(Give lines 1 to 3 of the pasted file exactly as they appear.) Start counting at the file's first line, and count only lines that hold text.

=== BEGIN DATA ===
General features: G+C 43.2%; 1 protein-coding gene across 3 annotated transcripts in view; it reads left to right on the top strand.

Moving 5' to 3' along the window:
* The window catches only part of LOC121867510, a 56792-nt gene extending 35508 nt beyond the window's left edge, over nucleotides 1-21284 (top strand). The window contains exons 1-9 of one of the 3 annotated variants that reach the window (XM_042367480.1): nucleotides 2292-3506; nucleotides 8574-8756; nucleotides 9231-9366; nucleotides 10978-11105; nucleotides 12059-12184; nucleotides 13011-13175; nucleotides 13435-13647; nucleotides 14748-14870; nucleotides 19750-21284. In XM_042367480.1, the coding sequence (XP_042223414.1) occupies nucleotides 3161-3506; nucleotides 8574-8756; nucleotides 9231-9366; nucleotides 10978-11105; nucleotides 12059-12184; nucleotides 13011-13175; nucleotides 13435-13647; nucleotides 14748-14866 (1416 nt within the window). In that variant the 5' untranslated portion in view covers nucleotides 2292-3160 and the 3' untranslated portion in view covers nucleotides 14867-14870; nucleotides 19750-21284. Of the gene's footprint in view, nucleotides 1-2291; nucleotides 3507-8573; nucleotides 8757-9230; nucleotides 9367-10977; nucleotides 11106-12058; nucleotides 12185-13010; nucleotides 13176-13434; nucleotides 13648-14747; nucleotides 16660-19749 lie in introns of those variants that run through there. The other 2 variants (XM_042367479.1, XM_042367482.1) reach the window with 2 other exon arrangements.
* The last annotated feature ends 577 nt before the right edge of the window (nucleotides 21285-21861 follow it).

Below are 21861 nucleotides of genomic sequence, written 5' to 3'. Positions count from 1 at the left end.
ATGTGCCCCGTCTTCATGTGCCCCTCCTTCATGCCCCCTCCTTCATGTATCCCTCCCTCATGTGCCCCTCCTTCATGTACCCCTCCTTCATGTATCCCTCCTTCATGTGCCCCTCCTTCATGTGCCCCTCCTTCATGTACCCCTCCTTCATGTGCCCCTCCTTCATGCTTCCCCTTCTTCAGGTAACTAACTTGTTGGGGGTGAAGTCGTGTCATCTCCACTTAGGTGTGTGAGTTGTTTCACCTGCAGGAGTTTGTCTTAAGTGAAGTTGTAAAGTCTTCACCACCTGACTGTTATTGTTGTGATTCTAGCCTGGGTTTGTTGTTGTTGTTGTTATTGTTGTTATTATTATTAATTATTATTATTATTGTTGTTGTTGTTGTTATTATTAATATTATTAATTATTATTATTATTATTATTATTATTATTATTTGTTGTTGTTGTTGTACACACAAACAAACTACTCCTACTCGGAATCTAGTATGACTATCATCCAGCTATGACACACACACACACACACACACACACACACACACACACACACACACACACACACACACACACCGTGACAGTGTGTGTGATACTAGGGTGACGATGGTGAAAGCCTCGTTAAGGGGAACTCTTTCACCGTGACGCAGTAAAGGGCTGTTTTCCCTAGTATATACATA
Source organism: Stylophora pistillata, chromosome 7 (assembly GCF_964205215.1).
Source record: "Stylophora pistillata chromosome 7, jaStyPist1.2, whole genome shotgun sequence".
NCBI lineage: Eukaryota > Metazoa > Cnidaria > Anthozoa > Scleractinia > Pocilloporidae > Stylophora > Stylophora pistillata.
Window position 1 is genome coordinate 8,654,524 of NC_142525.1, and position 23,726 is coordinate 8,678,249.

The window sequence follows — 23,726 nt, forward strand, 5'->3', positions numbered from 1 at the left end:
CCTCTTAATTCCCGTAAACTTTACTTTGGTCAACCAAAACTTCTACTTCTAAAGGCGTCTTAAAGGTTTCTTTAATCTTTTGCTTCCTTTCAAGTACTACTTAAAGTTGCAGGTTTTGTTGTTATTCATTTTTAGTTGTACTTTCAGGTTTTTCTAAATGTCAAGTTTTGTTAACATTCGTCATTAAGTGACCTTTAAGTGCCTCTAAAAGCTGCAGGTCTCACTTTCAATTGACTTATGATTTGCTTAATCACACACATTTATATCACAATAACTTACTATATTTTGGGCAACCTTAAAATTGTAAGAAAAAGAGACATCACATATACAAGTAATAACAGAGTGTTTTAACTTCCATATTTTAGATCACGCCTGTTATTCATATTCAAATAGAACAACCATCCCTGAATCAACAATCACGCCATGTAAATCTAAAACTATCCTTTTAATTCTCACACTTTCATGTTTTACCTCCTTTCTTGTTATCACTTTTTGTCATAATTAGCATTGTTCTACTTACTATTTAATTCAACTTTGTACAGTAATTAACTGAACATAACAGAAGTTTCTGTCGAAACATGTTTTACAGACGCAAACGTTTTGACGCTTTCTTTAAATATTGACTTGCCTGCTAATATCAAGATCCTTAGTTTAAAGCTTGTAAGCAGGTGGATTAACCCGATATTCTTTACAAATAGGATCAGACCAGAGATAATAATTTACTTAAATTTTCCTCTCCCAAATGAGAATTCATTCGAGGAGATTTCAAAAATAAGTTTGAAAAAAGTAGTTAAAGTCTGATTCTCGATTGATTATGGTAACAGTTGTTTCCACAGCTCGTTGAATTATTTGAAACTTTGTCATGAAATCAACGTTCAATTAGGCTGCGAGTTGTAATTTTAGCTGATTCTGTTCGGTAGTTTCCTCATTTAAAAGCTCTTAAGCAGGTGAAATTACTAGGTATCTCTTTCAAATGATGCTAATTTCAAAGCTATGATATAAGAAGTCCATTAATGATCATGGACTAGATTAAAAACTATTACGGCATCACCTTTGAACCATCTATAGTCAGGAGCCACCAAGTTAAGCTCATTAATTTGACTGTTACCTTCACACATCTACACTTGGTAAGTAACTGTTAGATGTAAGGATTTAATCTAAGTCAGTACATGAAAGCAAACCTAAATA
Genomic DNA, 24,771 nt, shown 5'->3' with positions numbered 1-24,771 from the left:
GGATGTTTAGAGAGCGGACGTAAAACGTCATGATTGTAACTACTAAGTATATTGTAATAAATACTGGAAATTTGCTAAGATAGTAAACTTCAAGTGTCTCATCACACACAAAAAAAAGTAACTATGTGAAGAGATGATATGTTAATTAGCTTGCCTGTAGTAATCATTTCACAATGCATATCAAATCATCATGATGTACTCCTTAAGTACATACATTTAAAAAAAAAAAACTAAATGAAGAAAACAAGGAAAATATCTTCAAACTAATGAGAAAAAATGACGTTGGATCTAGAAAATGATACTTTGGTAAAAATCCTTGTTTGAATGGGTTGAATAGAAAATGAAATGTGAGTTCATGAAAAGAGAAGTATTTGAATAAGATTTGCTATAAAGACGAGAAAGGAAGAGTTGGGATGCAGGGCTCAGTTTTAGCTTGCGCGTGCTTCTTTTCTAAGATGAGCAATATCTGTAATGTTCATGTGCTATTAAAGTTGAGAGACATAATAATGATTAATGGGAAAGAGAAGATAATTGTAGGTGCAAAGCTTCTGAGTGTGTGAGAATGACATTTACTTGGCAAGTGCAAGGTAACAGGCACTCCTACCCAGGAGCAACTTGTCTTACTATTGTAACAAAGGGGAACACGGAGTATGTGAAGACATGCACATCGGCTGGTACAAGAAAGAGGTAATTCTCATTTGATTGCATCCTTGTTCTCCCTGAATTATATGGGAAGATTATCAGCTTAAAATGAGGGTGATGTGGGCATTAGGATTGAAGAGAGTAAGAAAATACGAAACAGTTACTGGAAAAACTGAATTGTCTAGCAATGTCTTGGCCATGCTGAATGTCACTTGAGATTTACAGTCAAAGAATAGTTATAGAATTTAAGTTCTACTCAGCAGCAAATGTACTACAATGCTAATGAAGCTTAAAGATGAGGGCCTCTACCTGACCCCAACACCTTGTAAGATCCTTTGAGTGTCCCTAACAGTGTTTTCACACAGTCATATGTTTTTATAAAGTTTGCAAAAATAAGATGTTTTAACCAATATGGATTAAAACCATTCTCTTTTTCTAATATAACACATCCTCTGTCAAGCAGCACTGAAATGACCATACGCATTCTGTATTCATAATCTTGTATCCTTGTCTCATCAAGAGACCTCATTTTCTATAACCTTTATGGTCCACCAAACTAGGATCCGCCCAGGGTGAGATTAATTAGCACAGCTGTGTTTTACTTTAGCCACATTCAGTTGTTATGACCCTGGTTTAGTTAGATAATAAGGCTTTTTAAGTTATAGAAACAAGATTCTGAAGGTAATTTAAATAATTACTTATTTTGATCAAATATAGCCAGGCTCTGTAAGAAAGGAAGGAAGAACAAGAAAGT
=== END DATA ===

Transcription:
General features: G+C 43.2%; 1 protein-coding gene across 3 annotated transcripts in view; it reads left to right on the top strand.

Moving 5' to 3' along the window:
* The window catches only part of LOC121867510, a 56792-nt gene extending 35508 nt beyond the window's left edge, over nucleotides 1-21284 (top strand). The window contains exons 1-9 of one of the 3 annotated variants that reach the window (XM_042367480.1): nucleotides 2292-3506; nucleotides 8574-8756; nucleotides 9231-9366; nucleotides 10978-11105; nucleotides 12059-12184; nucleotides 13011-13175; nucleotides 13435-13647; nucleotides 14748-14870; nucleotides 19750-21284. In XM_042367480.1, the coding sequence (XP_042223414.1) occupies nucleotides 3161-3506; nucleotides 8574-8756; nucleotides 9231-9366; nucleotides 10978-11105; nucleotides 12059-12184; nucleotides 13011-13175; nucleotides 13435-13647; nucleotides 14748-14866 (1416 nt within the window). In that variant the 5' untranslated portion in view covers nucleotides 2292-3160 and the 3' untranslated portion in view covers nucleotides 14867-14870; nucleotides 19750-21284. Of the gene's footprint in view, nucleotides 1-2291; nucleotides 3507-8573; nucleotides 8757-9230; nucleotides 9367-10977; nucleotides 11106-12058; nucleotides 12185-13010; nucleotides 13176-13434; nucleotides 13648-14747; nucleotides 16660-19749 lie in introns of those variants that run through there. The other 2 variants (XM_042367479.1, XM_042367482.1) reach the window with 2 other exon arrangements.